An Ethiopian farmer could sue the British government after being evicted violently from his home as part of a villagization project that receives funding from a UK development institution.
The farmer, who is using the pseudonym “Mr. O,” is from Gambella, Ethiopia, where 1.5 million people are being forcibly resettled to make room for massive land acquisitions by foreign agricultural companies. Part of a worldwide trend in what is known as “Land-grabbing” the land is being used to grow food mainly for export to wealthy countries. Cultural Survival launched a campaign last February to stop the abuse of the Indigenous peoples in Gambella who have traditionally occupied this land for generations.
Mr O, a father of six children, told lawyers at London firm Leigh Day & Co that his family was forced from their farm in November 2011 by soldiers from the Ethiopian National Defense Force (ENDF). The family was made to resettle in a new village where they were given no replacement farmland, food, or water and could not earn enough money to live. When he tried to return to his former home, he claimed he was hit repeatedly with a rifle butt and taken to a military camp by ENDF soldiers, then gagged and subjected to further beating.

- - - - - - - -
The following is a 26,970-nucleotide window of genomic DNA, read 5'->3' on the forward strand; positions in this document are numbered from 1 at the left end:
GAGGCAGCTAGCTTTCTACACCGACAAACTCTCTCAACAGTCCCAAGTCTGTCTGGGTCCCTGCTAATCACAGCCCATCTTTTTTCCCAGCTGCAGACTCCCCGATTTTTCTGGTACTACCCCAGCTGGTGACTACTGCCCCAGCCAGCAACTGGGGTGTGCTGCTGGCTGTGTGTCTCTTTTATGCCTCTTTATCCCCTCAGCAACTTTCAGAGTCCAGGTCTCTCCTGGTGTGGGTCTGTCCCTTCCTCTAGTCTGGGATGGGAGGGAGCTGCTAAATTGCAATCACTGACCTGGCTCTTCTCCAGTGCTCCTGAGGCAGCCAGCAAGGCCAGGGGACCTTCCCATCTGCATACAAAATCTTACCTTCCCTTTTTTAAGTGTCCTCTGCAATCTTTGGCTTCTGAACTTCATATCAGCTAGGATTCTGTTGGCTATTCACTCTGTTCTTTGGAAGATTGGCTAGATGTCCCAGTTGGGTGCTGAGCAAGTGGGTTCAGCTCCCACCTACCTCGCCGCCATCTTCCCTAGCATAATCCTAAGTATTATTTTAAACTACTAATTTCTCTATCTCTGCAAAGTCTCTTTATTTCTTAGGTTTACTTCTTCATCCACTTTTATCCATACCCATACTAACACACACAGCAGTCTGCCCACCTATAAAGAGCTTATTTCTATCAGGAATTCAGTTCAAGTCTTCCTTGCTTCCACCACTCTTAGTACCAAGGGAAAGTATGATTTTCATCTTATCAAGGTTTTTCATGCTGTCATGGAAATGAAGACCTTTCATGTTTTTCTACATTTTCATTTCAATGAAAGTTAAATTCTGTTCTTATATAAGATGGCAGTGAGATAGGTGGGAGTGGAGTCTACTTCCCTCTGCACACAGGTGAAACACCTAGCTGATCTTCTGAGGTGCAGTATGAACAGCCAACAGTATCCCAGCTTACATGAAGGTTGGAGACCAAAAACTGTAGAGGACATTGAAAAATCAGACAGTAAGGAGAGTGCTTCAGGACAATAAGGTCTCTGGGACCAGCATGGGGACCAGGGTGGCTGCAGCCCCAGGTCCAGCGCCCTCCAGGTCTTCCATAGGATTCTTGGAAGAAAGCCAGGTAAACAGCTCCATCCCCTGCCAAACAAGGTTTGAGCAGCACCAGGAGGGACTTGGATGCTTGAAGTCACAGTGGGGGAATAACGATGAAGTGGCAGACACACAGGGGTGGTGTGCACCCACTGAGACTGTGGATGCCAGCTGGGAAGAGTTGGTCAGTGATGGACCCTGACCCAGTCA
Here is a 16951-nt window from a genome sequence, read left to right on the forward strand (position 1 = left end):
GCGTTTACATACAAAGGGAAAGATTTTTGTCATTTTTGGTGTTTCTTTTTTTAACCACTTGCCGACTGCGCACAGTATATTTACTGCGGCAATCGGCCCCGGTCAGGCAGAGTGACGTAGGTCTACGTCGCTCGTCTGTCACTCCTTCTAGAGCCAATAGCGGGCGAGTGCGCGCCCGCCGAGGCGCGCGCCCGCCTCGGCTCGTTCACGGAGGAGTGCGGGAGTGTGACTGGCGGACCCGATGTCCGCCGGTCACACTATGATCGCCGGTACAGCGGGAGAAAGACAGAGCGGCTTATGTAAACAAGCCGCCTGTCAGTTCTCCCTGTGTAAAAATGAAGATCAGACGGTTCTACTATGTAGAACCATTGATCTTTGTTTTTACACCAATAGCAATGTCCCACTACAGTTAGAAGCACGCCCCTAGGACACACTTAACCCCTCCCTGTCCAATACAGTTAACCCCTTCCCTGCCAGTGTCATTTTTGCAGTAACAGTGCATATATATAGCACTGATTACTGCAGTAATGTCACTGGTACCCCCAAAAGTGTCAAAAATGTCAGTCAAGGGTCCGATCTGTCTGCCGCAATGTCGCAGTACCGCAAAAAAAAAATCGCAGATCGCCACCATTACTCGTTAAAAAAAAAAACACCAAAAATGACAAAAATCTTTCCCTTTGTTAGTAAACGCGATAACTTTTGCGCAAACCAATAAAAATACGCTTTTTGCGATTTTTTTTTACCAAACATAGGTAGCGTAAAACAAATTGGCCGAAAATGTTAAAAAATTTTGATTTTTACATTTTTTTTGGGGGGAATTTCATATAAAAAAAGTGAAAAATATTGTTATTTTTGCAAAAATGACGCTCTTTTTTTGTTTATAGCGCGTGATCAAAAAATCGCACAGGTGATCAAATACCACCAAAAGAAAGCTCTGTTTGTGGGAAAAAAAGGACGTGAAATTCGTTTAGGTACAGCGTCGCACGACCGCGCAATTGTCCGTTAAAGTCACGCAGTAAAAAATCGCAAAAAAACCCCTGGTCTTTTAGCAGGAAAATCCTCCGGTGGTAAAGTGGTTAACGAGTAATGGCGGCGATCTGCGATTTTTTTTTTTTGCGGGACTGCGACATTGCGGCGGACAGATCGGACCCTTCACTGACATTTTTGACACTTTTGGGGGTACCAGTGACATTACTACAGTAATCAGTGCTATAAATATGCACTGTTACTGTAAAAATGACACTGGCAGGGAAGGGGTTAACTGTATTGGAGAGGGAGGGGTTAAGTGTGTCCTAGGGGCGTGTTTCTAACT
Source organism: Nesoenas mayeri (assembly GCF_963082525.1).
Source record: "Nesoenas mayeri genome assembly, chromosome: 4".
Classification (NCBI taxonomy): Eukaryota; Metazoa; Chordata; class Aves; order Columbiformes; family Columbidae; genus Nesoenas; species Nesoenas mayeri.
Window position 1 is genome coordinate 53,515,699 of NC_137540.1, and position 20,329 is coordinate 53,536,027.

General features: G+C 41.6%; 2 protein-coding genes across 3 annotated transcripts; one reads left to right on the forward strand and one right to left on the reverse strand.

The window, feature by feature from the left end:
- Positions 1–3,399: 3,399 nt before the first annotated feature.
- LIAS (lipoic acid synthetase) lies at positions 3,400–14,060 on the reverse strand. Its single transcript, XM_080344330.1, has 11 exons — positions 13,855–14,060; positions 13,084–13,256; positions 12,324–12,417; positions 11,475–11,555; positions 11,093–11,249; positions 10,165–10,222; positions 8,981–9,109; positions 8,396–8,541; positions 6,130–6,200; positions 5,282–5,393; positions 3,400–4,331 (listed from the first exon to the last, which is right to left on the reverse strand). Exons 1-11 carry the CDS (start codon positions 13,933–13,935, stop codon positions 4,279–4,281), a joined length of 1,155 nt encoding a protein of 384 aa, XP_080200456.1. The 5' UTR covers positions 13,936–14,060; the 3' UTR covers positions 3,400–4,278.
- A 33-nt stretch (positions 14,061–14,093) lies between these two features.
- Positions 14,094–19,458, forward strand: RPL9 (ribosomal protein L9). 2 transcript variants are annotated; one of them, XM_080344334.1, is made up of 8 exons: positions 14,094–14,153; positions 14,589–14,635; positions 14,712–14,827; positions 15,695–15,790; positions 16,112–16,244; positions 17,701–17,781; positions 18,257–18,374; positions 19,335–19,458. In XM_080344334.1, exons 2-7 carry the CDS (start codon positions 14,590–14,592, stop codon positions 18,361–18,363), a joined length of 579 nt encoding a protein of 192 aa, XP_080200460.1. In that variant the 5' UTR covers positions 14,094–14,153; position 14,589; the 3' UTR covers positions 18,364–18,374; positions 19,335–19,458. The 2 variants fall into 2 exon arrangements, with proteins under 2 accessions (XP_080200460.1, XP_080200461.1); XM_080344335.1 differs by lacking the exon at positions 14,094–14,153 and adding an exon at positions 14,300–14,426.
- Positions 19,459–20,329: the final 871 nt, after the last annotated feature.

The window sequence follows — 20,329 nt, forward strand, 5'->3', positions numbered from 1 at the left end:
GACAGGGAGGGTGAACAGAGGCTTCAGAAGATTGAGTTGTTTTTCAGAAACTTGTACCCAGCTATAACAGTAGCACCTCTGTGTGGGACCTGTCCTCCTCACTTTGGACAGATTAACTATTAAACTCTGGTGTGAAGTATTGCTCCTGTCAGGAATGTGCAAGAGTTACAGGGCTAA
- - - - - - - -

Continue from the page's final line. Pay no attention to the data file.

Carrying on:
The lawyers say the project receives funding from the UK Department for International Development (Dfid) through the Ethiopian Protection of Basic Services program. The law firm has asked the International Development Secretary of the UK, Justine Greening , for the release of several documents and further information about the role of Dfid in the villagization process.
Rosa Curling, from the Leigh Day & Co team representing Mr O, said the government has "a responsibility for transparency", as reported by the BBC. "The UK spends a considerable amount of money on international aid and Dfid has a responsibility to ensure that this money does not contribute in any way to human rights abuses such as the ones suffered by our client," explained Curling.
Ethiopia receives more foreign aid than any other country in Africa, more than 3$ billion a year, this aid mostly comes from the U.S. and the U.K.
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